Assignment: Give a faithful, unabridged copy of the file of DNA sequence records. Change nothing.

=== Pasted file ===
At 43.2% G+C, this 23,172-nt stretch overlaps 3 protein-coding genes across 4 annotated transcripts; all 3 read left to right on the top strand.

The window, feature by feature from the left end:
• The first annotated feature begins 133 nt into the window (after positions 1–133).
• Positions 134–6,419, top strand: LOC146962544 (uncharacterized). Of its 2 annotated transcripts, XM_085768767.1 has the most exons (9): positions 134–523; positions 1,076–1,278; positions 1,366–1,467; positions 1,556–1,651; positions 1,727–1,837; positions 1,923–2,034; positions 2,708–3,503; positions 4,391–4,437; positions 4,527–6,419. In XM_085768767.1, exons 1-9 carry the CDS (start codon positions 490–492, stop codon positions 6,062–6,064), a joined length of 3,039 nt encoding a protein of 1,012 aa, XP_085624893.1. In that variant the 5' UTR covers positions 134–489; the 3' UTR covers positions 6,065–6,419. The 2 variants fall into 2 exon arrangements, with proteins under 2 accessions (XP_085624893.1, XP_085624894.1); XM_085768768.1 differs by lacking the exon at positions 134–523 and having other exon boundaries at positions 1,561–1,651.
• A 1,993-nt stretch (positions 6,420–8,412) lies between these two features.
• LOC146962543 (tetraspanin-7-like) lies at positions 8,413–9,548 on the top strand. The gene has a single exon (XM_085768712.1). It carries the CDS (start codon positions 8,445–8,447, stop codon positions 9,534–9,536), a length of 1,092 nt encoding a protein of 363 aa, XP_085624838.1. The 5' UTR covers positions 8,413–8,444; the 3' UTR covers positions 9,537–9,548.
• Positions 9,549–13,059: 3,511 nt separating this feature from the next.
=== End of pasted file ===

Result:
At 43.2% G+C, this 23,172-nt stretch overlaps 3 protein-coding genes across 4 annotated transcripts; all 3 read left to right on the top strand.

The window, feature by feature from the left end:
• The first annotated feature begins 133 nt into the window (after positions 1–133).
• Positions 134–6,419, top strand: LOC146962544 (uncharacterized). Of its 2 annotated transcripts, XM_085768767.1 has the most exons (9): positions 134–523; positions 1,076–1,278; positions 1,366–1,467; positions 1,556–1,651; positions 1,727–1,837; positions 1,923–2,034; positions 2,708–3,503; positions 4,391–4,437; positions 4,527–6,419. In XM_085768767.1, exons 1-9 carry the CDS (start codon positions 490–492, stop codon positions 6,062–6,064), a joined length of 3,039 nt encoding a protein of 1,012 aa, XP_085624893.1. In that variant the 5' UTR covers positions 134–489; the 3' UTR covers positions 6,065–6,419. The 2 variants fall into 2 exon arrangements, with proteins under 2 accessions (XP_085624893.1, XP_085624894.1); XM_085768768.1 differs by lacking the exon at positions 134–523 and having other exon boundaries at positions 1,561–1,651.
• A 1,993-nt stretch (positions 6,420–8,412) lies between these two features.
• LOC146962543 (tetraspanin-7-like) lies at positions 8,413–9,548 on the top strand. The gene has a single exon (XM_085768712.1). It carries the CDS (start codon positions 8,445–8,447, stop codon positions 9,534–9,536), a length of 1,092 nt encoding a protein of 363 aa, XP_085624838.1. The 5' UTR covers positions 8,413–8,444; the 3' UTR covers positions 9,537–9,548.
• Positions 9,549–13,059: 3,511 nt separating this feature from the next.